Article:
It's not surprising that doctors' offices and hospitals needs to properly and legally dispose of all the biohazardous materials generated in that facility. However, the exact same rules apply to veterinarians, yet many are not fully complying with the legal regulations surrounding that waste disposal. If you work in a veterinarian's office, it is crucial that you comply with every law dealing with biohazardous material.

Biohazardous Waste Disposal and Veterinarians

Proper Hazardous Medical Waste Disposal Hasn't Always Been a Focus for Veterinarians

While doctors' offices and hospitals have been diligently following all medical waste regulations for years, there has tended to be a lack of vigilance within veterinarian offices. However, as the laws become more stringent and enforcement becomes more universal, it is becoming increasingly important that all vets are not only aware of the regulations that apply to them but follow these to the letter.

Consequences of Improper Hazardous Waste Removal

A vet is subject to the same punitive measures as any other medical facility if a violation is discovered. This can certainly mean fines or even harsher measures if you've already been warned and haven't fixed the issue. In particularly egregious cases, a vet could even conceivably be shut down. When margins are quite slim, as is common in a vet's office, fines are especially detrimental.

And this is to say nothing of the health and safety of everyone who comes in contact with that biohazardous waste. Plain and simple, not following the law to the letter can put you and others in danger.

Education Is Key to Safe Medical Waste Removal

The only way to ensure your vet office consistently complies with the law is by educating your staff. If your employees have to ask what is biohazardous waste, that's a big problem. Remember, biohazardous material is any solid waste generated in the treatment of anything biological. That absolutely includes humans and animals.

Make education a priority in your office to ensure employees understand the protocol that's expected of them.

Dealing with Your Biohazard Waste: Key Points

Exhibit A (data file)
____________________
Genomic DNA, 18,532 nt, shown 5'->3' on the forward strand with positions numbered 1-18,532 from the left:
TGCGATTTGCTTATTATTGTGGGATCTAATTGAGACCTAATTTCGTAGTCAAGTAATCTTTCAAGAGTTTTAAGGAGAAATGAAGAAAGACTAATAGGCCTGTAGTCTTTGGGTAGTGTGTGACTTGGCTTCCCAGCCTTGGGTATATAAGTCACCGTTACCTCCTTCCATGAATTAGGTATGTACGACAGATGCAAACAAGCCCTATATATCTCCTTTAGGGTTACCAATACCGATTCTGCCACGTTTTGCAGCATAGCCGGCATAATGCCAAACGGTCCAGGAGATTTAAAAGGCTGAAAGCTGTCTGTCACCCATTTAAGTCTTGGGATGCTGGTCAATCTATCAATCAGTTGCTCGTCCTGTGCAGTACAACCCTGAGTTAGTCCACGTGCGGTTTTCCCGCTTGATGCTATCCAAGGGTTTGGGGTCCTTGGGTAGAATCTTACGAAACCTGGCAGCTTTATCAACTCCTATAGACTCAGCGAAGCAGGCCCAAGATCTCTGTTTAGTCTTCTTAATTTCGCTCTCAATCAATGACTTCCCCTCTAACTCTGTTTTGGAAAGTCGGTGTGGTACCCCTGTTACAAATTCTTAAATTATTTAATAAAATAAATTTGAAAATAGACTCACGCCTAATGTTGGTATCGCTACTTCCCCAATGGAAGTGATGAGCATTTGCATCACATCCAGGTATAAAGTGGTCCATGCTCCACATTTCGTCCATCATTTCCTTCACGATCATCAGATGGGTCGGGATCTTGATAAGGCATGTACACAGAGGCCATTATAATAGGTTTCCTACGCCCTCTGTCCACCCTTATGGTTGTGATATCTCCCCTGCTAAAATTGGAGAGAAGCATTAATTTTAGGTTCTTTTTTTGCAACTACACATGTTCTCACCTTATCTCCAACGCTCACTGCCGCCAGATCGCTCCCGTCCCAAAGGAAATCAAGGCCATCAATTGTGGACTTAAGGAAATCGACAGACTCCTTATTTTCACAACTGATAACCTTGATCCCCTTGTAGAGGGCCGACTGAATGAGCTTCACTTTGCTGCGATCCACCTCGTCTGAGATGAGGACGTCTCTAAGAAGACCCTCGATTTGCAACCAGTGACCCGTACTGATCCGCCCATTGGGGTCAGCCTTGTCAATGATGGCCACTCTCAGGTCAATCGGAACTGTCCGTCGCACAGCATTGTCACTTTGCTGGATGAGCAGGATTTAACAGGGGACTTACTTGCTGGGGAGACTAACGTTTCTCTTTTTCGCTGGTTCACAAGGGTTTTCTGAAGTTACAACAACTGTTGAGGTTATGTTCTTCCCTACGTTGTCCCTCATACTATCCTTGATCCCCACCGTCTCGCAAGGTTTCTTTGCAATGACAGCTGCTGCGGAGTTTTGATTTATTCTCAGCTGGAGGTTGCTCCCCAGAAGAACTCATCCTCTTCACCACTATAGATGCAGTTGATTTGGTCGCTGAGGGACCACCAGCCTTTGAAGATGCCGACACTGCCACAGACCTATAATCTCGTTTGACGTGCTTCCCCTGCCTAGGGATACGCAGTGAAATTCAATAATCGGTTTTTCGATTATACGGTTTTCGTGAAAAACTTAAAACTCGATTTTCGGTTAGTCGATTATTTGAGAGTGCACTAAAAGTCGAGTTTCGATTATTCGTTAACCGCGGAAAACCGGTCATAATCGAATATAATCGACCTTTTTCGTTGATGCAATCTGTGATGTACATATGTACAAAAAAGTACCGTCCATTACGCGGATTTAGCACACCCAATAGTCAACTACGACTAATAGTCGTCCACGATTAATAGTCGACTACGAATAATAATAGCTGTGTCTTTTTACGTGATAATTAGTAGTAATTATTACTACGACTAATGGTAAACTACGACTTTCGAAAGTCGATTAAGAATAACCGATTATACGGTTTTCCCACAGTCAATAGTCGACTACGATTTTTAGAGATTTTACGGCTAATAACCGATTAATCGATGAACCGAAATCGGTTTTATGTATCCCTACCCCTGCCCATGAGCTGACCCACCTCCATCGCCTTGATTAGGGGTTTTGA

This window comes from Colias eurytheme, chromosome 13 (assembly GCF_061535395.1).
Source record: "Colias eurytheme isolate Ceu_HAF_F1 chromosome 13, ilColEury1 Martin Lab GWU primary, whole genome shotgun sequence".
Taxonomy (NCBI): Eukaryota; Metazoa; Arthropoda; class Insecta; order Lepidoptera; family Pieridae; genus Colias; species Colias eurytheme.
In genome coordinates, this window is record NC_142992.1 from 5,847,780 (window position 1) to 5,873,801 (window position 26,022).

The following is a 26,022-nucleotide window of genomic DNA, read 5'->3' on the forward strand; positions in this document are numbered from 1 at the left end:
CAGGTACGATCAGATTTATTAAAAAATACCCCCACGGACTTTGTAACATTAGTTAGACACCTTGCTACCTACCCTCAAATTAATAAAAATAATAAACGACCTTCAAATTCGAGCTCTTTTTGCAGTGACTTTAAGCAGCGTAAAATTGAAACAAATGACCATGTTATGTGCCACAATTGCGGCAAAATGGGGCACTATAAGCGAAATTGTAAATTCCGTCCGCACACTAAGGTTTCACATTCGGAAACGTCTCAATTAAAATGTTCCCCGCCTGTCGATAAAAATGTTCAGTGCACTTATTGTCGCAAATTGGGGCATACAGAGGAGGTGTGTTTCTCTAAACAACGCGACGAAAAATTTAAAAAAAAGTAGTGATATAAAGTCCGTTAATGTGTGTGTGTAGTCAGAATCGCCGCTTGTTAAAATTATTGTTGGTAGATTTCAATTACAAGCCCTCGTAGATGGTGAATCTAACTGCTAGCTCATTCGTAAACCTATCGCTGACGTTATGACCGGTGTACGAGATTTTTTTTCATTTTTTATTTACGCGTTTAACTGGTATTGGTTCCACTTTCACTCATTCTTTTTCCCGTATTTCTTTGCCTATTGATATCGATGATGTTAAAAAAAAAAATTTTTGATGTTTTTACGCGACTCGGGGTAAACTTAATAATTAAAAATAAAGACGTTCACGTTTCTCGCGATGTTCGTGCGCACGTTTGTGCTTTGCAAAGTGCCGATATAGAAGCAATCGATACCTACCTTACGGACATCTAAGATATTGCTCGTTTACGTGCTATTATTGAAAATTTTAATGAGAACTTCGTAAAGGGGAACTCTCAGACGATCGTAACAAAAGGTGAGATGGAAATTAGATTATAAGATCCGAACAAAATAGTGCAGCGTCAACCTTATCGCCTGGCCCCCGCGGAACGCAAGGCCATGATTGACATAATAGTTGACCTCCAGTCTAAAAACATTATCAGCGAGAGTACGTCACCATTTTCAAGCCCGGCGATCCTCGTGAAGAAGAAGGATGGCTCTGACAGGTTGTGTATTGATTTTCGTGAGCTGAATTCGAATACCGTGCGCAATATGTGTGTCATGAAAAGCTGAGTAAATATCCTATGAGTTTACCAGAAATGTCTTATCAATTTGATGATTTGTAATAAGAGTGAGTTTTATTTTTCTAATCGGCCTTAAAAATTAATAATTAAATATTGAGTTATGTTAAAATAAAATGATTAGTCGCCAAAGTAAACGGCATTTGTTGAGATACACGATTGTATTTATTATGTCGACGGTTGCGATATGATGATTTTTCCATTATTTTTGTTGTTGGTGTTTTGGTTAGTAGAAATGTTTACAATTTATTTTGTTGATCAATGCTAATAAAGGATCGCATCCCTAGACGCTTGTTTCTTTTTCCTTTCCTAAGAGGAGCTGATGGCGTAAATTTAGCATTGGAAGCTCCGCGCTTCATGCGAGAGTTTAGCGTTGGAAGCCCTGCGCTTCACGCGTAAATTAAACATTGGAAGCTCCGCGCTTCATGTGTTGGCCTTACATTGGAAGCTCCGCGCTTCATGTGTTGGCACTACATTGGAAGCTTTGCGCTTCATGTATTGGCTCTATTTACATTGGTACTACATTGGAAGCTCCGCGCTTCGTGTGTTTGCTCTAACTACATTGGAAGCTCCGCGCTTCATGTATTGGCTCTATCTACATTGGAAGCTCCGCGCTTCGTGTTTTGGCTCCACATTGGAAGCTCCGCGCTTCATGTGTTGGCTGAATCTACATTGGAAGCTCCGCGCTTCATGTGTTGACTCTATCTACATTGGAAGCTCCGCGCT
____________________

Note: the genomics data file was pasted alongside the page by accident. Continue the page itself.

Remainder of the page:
Biohazardous medical waste needs to be stored, shipped, and treated properly to keep you from paying fines and to preserve the safety of anyone who encounters that waste. Therefore, always keep these key points in mind:

  • Anything contaminated by blood is regulated medical waste, and it needs to go in a red bag—never the trash.
  • Any needles or syringes used to administer animal vaccinations or to draw blood need to be put in a proper sharp bin before going in with the rest of the red bag waste.
  • Ensure that anything designated for regulated medical waste disposal goes through the proper treatment process. For anything blood contaminated or in your sharps bins, that typically means being put through a medical waste autoclave. However, for specific subsets of regulated medical waste, such as pathological waste, medical waste autoclaves will not suffice. You will need to ensure treatment in a medical incinerator instead.
  • Reach out to a company within the medical waste disposal industry if you're confused or unsure about what constitutes proper protocol. Whatever you pay in the cost of waste disposal is likely to be much cheaper than the fines you'd have to pay for violations.

For more information about the medical waste disposal industry and how it applies to veterinarians' offices, please feel free to contact a representative of MCF Environmental Services, an Atlanta waste management company.